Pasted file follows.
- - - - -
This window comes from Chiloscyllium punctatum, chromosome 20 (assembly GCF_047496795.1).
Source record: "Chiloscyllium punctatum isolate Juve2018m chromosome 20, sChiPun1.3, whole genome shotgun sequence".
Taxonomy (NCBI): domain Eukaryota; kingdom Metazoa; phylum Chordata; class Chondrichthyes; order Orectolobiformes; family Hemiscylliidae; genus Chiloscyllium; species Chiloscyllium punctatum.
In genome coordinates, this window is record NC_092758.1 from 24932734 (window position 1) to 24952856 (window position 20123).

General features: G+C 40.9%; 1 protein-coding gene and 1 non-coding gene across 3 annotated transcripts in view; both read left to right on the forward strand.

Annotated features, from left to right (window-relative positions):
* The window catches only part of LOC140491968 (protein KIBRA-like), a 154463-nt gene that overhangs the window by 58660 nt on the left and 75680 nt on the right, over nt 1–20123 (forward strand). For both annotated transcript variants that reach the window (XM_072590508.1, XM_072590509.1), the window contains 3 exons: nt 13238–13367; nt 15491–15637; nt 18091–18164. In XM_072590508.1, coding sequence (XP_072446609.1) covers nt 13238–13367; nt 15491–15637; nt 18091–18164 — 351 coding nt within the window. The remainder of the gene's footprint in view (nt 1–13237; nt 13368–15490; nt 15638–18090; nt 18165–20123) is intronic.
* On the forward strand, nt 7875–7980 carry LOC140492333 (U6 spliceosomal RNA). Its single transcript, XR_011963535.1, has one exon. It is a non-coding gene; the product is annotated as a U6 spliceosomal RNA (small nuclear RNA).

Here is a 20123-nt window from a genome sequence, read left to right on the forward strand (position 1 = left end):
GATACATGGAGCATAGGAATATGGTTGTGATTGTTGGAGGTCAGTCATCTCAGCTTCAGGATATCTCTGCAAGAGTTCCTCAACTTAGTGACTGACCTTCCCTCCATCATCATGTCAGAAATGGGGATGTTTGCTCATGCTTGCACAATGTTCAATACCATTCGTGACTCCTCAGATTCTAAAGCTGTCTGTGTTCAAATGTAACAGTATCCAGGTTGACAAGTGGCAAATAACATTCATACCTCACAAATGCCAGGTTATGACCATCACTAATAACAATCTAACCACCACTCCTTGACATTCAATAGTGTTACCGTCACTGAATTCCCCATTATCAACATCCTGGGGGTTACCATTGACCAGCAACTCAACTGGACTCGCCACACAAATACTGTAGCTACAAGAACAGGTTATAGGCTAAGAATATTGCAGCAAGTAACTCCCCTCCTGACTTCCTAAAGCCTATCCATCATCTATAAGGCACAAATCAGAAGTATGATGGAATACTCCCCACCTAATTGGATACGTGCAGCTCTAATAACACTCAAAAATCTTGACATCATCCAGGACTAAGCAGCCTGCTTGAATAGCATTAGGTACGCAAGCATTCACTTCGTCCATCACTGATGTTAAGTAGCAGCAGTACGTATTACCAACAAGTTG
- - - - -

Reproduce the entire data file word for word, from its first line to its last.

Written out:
This window comes from Chiloscyllium punctatum, chromosome 20 (assembly GCF_047496795.1).
Source record: "Chiloscyllium punctatum isolate Juve2018m chromosome 20, sChiPun1.3, whole genome shotgun sequence".
Taxonomy (NCBI): domain Eukaryota; kingdom Metazoa; phylum Chordata; class Chondrichthyes; order Orectolobiformes; family Hemiscylliidae; genus Chiloscyllium; species Chiloscyllium punctatum.
In genome coordinates, this window is record NC_092758.1 from 24932734 (window position 1) to 24952856 (window position 20123).

General features: G+C 40.9%; 1 protein-coding gene and 1 non-coding gene across 3 annotated transcripts in view; both read left to right on the forward strand.

Annotated features, from left to right (window-relative positions):
* The window catches only part of LOC140491968 (protein KIBRA-like), a 154463-nt gene that overhangs the window by 58660 nt on the left and 75680 nt on the right, over nt 1–20123 (forward strand). For both annotated transcript variants that reach the window (XM_072590508.1, XM_072590509.1), the window contains 3 exons: nt 13238–13367; nt 15491–15637; nt 18091–18164. In XM_072590508.1, coding sequence (XP_072446609.1) covers nt 13238–13367; nt 15491–15637; nt 18091–18164 — 351 coding nt within the window. The remainder of the gene's footprint in view (nt 1–13237; nt 13368–15490; nt 15638–18090; nt 18165–20123) is intronic.
* On the forward strand, nt 7875–7980 carry LOC140492333 (U6 spliceosomal RNA). Its single transcript, XR_011963535.1, has one exon. It is a non-coding gene; the product is annotated as a U6 spliceosomal RNA (small nuclear RNA).

Here is a 20123-nt window from a genome sequence, read left to right on the forward strand (position 1 = left end):
GATACATGGAGCATAGGAATATGGTTGTGATTGTTGGAGGTCAGTCATCTCAGCTTCAGGATATCTCTGCAAGAGTTCCTCAACTTAGTGACTGACCTTCCCTCCATCATCATGTCAGAAATGGGGATGTTTGCTCATGCTTGCACAATGTTCAATACCATTCGTGACTCCTCAGATTCTAAAGCTGTCTGTGTTCAAATGTAACAGTATCCAGGTTGACAAGTGGCAAATAACATTCATACCTCACAAATGCCAGGTTATGACCATCACTAATAACAATCTAACCACCACTCCTTGACATTCAATAGTGTTACCGTCACTGAATTCCCCATTATCAACATCCTGGGGGTTACCATTGACCAGCAACTCAACTGGACTCGCCACACAAATACTGTAGCTACAAGAACAGGTTATAGGCTAAGAATATTGCAGCAAGTAACTCCCCTCCTGACTTCCTAAAGCCTATCCATCATCTATAAGGCACAAATCAGAAGTATGATGGAATACTCCCCACCTAATTGGATACGTGCAGCTCTAATAACACTCAAAAATCTTGACATCATCCAGGACTAAGCAGCCTGCTTGAATAGCATTAGGTACGCAAGCATTCACTTCGTCCATCACTGATGTTAAGTAGCAGCAGTACGTATTACCAACAAGTTG